What is the circular economy?

A new way to design, make, and use things within planetary boundaries

By The Ellen Macarthur Foundation

A transformation in our ability to make things changed society.

We’ve been at a turning point before. In 1684 Thomas Savery invented the steam engine and it changed everything. This invention kick-started the industrial revolution, which transformed our ability to make things. Raw materials and energy were seemingly infinite, and labour was readily available. For the first time in history, goods were mass produced.

How this looks today?

We turn resources into an extraordinary number of products

Since the industrial revolution, the rapid pace of technological progress has continued. The resulting innovations mean that many now have access to products from all over the world at affordable prices. These products have brought many of us levels of material comfort unimaginable to previous generations.

Our way of doing things is reaching its limits

The current system is no longer working for businesses, people or the environment. We take resources from the ground to make products, which we use, and, when we no longer want them, throw them away. Take-make-waste. We call this a linear economy.

We are disrupting the system

The linear economy has to change. We must transform all the elements of the take-make-waste system: how we manage resources, how we make and use products, and what we do with the materials afterwards. Only then can we create a thriving economy that can benefit everyone within the limits of our planet. The next generation  of pioneers are disrupting the current system from within.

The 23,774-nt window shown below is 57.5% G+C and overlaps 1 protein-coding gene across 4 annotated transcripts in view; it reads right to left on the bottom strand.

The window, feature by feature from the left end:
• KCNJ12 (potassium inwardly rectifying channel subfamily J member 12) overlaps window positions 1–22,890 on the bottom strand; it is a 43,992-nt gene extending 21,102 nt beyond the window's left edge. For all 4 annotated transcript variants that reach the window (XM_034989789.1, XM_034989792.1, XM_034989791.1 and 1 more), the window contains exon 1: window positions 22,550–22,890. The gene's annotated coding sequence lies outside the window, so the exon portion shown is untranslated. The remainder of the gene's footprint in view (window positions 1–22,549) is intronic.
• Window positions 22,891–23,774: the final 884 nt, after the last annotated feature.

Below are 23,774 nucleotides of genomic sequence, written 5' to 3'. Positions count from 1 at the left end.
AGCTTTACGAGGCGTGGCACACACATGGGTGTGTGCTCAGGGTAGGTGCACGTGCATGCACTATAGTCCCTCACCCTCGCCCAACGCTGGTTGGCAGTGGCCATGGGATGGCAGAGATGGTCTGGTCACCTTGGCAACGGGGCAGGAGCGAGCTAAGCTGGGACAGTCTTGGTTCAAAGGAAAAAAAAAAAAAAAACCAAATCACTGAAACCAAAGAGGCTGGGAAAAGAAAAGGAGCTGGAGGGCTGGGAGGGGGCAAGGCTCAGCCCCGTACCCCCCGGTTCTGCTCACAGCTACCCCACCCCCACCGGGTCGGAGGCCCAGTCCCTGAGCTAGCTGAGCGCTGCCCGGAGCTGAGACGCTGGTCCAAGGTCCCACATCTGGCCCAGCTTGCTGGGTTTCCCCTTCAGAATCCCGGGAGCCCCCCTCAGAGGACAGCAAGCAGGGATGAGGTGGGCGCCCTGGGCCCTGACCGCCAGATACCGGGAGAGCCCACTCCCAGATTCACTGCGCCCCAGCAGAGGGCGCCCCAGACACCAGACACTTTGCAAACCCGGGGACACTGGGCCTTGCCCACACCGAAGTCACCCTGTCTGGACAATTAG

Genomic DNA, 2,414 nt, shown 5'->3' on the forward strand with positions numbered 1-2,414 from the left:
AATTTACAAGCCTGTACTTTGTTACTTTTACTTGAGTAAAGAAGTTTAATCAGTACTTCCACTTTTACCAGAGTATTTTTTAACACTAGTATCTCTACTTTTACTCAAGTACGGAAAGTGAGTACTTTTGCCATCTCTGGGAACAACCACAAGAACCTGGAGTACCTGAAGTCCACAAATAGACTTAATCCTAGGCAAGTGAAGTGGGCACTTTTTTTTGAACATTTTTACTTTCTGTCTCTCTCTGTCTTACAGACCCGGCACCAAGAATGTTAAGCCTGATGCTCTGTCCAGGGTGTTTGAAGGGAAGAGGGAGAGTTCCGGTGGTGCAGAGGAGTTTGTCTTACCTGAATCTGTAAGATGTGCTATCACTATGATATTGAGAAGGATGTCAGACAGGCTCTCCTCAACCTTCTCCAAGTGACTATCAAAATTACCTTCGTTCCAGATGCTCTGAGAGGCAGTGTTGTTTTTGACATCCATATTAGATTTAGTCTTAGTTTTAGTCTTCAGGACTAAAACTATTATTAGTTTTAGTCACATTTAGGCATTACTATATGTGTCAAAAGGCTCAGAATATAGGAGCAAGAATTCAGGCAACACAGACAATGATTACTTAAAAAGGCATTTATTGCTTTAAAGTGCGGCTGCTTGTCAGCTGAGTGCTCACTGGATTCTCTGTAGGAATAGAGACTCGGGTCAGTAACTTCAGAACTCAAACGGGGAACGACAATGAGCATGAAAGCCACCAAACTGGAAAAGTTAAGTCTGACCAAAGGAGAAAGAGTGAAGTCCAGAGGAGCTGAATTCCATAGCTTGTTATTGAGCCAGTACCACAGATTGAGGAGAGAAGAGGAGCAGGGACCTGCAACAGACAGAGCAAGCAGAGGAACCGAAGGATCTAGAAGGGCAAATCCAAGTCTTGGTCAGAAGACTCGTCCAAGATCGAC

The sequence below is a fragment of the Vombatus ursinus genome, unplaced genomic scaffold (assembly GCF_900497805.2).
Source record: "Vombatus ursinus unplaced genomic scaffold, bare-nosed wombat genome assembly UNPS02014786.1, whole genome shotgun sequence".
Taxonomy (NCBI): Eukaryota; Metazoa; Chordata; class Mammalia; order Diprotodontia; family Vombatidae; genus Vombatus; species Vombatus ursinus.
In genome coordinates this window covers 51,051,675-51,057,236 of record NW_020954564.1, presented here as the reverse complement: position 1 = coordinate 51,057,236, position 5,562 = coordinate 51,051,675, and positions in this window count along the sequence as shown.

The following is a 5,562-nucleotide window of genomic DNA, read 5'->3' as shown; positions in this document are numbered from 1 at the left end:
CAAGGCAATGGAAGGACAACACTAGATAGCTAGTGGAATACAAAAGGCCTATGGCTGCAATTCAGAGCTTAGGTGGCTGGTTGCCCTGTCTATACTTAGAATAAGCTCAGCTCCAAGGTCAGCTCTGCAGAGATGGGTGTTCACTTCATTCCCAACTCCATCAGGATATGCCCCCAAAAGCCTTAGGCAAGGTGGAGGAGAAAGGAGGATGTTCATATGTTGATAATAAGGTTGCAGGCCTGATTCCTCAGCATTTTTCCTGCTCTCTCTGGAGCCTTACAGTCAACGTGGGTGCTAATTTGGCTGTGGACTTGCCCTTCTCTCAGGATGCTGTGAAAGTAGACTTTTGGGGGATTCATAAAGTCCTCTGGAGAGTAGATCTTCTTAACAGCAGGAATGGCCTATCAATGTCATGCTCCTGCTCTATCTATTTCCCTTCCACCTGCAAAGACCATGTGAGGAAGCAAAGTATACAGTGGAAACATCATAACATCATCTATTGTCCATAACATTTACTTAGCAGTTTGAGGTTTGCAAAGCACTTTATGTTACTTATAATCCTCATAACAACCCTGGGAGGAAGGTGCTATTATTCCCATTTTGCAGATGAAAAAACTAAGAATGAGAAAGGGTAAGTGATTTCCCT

The following three principles are the foundations of a new system:

  • Design out waste and pollution

Did you know that waste and pollution are largely a result of the way we design things? Waste and pollution are not accidents, but the consequences of decisions made at the design stage where around 80% of environmental impacts are determined. By changing our mindsets to view waste as a design flaw and harnessing new materials and technologies, we can ensure that waste and pollution are not created in the first place.

  • Keep products and materials in use

What is we could build an economy that uses things rather than uses them up? We can’t keep wasting resources. Products and materials must be kept in the economy. We can design some products and components so they can be reused, repaired and remanufactured. But making things last forever is not the only solution. When it comes to products like food or packaging, we should be able to get the materials back so they don’t end up in landfill.

  • Regenerate natural systems

What is we could not only protect but actively improve the environment? In nature there is no concept of waste. Everything is food for something else – a leaf that falls from a tree feeds the forest. Instead of simply trying to do less harm we should aim to do good. By returning valuable nutrients to the soil and other ecosystems, we can enhance our natural resources.

It’s called the circular economy

The circular economy is a new way to design, make, and use things within planetary boundaries.

Shifting the system involves everyone and everything: businesses, governments, and individuals; our cities, our products, and our jobs. By designing out waste and pollution, keeping products and materials in use, and regenerating natural systems we can reinvent everything.

So, what can I do?

With new ways of thinking we can redesign the system. Continue learning about the circular economy and the role that you can play in accelerating the shift.

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About the Author

The Ellen Macarthur Foundation is a charity committed to creating a circular economy, a new economic system in which we design out waste and pollution, keep products and materials in use, and regenerate natural systems. 

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